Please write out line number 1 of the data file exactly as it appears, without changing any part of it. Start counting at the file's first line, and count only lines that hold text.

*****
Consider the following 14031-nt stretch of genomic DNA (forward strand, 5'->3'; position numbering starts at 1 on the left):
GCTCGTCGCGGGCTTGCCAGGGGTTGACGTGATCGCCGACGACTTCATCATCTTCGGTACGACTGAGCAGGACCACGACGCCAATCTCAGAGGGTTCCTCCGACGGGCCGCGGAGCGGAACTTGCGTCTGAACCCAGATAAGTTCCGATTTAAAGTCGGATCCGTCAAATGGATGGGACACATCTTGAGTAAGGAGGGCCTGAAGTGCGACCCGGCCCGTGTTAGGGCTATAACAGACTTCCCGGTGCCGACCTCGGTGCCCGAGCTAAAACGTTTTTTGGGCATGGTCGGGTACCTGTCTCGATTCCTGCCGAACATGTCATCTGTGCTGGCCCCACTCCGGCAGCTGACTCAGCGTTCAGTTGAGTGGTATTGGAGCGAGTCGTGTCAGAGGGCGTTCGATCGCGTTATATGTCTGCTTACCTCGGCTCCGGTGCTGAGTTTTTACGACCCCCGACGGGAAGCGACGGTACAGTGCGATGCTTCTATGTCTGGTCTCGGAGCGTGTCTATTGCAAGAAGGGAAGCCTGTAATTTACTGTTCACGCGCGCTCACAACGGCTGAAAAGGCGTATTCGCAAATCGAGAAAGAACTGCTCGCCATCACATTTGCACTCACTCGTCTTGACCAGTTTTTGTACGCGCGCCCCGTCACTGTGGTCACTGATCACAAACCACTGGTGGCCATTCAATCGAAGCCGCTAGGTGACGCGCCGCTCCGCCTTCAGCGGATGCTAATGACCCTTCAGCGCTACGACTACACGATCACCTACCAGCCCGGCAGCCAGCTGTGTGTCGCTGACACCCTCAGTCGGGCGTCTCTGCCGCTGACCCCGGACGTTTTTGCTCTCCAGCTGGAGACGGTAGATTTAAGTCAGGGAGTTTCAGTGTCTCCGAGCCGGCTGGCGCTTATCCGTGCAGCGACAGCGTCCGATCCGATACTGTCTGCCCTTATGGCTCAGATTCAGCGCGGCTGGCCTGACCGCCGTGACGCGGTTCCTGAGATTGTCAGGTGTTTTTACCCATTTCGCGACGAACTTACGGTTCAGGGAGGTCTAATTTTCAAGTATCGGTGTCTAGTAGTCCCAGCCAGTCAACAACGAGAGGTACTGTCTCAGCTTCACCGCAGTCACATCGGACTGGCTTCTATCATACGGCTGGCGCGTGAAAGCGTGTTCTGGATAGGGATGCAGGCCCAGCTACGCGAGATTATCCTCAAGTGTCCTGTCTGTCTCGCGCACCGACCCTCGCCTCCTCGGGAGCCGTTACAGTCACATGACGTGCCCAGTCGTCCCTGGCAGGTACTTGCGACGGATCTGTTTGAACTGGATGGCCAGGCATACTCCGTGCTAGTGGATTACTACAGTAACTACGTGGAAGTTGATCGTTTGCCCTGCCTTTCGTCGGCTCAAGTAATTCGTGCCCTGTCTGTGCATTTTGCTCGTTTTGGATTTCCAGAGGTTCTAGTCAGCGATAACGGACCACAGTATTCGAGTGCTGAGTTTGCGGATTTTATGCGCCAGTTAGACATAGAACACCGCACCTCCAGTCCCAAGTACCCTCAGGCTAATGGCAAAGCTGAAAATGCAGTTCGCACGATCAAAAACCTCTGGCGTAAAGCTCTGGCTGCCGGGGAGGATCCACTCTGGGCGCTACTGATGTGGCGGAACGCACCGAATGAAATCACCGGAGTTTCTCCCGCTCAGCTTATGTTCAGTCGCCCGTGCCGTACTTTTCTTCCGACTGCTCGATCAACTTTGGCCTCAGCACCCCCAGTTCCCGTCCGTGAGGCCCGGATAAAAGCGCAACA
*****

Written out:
Consider the following 14031-nt stretch of genomic DNA (forward strand, 5'->3'; position numbering starts at 1 on the left):